Once the young beacon of fantasy fiction, Samit Basu has tried a ‘novel of the now’. The media hype just has to catch up, says Poorva Rajaram
SAMIT BASU is not that young. The 31-year-old first published fantasy fiction at 23, and has since branched out into comics, graphic novels and young adult fiction. Over the years, he’s been constructed as many things: beacon of savvy genre-writing in India, an IIM dropout who found something else, publishing phenomenon and of course, prodigy. There isn’t a critical review to be found. So far, reporting has sponged off his apparent ability to be forever 21 in the popular gaze.
Basu makes literary reporting easy — when you meet him, he converses in convenient bytes. He is acutely aware of how he is marketed, saying, “I’m wary of the conveyor belt of next big things.” He also says there are no advantages to the young writer tag. “It just means they don’t take you seriously.”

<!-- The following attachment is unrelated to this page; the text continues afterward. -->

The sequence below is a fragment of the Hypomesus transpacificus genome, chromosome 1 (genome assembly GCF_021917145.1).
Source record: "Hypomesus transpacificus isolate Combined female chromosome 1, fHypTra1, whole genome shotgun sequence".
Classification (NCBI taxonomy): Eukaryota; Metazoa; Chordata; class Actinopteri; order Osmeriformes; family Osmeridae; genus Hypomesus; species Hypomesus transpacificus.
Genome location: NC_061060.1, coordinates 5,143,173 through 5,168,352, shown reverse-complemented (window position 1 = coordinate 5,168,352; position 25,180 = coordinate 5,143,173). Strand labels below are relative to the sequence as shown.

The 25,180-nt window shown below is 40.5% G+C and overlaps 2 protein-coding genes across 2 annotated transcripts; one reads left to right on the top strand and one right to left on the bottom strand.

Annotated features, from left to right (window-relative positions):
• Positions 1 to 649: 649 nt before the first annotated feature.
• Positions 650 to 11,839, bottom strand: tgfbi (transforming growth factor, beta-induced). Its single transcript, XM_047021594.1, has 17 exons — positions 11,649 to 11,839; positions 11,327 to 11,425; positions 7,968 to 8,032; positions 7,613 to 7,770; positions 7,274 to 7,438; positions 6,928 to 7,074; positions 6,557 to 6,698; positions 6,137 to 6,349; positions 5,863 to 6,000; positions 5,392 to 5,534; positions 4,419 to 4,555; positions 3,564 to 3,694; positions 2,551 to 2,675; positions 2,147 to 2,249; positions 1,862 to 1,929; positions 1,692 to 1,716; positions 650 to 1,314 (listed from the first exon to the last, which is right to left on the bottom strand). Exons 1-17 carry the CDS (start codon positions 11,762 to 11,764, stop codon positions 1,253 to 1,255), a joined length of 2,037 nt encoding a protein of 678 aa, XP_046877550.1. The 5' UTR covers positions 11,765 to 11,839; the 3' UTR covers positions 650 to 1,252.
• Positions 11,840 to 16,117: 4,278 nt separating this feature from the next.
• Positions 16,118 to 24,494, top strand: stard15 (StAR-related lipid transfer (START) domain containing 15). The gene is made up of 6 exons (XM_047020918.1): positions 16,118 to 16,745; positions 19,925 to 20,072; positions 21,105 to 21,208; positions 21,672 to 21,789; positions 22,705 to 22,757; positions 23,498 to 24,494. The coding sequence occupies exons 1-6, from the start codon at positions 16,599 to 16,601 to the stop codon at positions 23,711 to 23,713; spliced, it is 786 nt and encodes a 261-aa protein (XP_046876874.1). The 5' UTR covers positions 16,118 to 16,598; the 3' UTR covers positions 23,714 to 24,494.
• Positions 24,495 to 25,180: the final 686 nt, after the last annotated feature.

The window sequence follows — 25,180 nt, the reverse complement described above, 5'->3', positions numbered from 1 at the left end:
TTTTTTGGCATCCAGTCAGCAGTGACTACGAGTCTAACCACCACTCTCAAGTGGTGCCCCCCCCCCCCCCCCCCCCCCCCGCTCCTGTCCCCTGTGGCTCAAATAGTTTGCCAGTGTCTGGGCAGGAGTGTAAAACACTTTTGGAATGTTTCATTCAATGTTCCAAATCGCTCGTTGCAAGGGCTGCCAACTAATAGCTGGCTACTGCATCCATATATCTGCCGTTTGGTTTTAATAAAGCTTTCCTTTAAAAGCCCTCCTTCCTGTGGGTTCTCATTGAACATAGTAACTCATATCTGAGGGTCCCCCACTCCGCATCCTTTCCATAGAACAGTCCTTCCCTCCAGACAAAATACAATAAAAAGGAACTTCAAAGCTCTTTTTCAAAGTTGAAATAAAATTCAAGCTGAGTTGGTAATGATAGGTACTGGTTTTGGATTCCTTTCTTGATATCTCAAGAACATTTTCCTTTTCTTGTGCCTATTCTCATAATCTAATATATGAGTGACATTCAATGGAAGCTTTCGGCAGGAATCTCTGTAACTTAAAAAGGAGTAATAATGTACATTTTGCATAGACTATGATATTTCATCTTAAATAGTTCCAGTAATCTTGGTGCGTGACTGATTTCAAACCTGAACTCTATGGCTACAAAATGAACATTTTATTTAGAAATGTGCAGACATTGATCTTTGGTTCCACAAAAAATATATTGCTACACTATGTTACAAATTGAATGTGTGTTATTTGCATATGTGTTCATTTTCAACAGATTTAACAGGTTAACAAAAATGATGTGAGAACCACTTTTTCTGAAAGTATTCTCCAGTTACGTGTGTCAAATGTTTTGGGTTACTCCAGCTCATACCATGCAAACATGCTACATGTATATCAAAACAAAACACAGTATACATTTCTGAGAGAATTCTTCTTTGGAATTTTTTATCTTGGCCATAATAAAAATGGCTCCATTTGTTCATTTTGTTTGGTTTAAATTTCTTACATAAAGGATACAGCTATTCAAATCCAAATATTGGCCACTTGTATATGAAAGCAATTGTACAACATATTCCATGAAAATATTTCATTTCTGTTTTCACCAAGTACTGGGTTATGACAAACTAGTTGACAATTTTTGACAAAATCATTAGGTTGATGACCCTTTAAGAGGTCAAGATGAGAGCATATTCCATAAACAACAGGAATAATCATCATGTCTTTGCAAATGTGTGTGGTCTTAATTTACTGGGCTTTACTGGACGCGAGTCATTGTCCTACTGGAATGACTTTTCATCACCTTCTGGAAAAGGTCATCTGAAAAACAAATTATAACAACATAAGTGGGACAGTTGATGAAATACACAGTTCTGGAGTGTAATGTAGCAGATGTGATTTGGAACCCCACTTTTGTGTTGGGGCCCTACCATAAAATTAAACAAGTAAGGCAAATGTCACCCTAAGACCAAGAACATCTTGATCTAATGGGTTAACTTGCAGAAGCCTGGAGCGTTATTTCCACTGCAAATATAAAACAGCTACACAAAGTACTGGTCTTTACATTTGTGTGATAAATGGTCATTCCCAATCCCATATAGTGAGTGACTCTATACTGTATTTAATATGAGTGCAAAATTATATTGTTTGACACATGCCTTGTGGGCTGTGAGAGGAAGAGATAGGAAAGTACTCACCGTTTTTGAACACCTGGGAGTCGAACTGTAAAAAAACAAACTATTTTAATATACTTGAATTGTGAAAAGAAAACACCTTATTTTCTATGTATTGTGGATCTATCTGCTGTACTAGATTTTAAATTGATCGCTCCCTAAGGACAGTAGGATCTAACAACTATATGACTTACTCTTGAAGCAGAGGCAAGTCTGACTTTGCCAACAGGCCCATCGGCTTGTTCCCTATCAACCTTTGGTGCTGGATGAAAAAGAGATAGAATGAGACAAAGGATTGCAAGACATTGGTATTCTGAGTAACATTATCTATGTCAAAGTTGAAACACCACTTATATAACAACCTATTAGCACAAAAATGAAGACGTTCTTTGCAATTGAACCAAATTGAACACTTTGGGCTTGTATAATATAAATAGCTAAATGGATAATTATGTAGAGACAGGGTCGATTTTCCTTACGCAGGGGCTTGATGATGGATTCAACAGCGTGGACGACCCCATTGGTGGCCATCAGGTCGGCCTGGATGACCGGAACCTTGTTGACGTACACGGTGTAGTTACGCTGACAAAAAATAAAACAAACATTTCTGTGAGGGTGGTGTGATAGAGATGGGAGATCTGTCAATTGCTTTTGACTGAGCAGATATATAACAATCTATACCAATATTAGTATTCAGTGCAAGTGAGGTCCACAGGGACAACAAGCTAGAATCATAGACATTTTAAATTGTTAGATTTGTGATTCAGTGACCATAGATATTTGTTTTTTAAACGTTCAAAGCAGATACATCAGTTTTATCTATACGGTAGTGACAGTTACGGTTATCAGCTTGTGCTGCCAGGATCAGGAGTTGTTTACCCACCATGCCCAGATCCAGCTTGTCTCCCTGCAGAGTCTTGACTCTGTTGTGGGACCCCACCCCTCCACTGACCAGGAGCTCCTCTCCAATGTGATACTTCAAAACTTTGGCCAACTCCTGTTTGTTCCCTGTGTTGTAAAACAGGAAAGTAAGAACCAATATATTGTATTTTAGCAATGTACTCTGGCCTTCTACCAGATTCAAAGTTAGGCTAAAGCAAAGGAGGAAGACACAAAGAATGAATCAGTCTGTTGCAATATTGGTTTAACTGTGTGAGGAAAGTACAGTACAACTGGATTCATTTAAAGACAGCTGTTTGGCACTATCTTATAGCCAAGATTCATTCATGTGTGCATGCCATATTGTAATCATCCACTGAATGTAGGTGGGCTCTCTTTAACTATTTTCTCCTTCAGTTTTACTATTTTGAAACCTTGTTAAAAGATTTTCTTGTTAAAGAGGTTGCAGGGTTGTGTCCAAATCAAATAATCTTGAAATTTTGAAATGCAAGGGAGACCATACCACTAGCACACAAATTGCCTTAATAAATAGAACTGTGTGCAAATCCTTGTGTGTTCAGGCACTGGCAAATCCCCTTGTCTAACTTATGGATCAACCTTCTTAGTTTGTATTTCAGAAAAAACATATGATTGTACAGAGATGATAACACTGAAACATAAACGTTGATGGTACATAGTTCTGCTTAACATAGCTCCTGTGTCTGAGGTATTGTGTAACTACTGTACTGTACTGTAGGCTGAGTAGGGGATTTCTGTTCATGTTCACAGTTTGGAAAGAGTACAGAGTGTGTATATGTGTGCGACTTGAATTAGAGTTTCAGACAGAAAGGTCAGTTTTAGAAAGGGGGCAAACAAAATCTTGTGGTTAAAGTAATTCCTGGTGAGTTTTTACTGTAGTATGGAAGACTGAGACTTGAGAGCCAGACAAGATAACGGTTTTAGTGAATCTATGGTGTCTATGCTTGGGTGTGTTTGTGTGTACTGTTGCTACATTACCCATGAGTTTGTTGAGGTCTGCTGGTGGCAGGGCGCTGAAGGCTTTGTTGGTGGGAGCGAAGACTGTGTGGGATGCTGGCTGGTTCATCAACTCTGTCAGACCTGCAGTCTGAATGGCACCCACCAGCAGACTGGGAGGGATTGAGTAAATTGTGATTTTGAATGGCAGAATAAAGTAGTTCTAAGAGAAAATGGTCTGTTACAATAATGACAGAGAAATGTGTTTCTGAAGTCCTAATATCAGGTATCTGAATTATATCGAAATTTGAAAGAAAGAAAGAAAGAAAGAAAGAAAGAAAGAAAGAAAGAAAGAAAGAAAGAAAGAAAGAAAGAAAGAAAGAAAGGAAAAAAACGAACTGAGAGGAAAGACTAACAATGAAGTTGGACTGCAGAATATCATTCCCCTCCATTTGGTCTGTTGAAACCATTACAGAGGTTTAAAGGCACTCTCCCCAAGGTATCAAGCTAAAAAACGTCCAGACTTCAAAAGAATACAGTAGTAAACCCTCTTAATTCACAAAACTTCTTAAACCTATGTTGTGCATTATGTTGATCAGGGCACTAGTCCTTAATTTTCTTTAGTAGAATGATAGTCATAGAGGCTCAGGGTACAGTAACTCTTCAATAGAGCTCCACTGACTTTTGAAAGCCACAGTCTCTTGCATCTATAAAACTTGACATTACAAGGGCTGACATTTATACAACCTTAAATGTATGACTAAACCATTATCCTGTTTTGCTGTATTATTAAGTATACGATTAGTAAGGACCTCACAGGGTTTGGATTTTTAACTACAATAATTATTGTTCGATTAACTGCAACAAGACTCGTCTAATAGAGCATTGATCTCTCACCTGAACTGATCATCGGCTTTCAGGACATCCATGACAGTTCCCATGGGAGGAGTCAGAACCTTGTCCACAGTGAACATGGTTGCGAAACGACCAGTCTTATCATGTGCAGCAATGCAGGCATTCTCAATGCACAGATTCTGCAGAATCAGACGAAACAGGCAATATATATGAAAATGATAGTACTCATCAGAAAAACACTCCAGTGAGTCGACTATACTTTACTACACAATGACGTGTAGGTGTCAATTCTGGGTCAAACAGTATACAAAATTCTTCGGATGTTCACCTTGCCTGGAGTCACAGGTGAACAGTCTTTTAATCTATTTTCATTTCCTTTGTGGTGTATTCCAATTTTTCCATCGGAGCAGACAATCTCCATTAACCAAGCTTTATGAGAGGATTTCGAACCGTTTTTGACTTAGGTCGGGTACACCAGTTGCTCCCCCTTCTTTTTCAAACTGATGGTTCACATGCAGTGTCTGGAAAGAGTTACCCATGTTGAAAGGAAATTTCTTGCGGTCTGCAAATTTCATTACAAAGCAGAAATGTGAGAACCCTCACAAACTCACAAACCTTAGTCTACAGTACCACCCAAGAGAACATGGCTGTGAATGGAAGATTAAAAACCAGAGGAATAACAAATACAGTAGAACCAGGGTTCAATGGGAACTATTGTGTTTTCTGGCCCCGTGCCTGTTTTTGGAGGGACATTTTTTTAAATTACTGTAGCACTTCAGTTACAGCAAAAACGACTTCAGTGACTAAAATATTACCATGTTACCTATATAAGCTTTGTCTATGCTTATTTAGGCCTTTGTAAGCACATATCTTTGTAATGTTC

From his Gameworld fantasy trilogy (The Simoqin Prophecies in 2004,The Manticore’s Secret in 2005 and The Unwaba Revelations in 2007), Basu describes the first book as “a bit (like) Terry Pratchett”. At around 600 pages each, these books prey on the bookish grace of readers. The trilogy is proficient and carefully textured. It only lacks immediate allegorical value.
Without that, there is an even bigger burden: to keep the reader interested in the interior imaginings of the author’s head. The fallbacks of eastern mythology and archetypes only help you so much to connect with the story.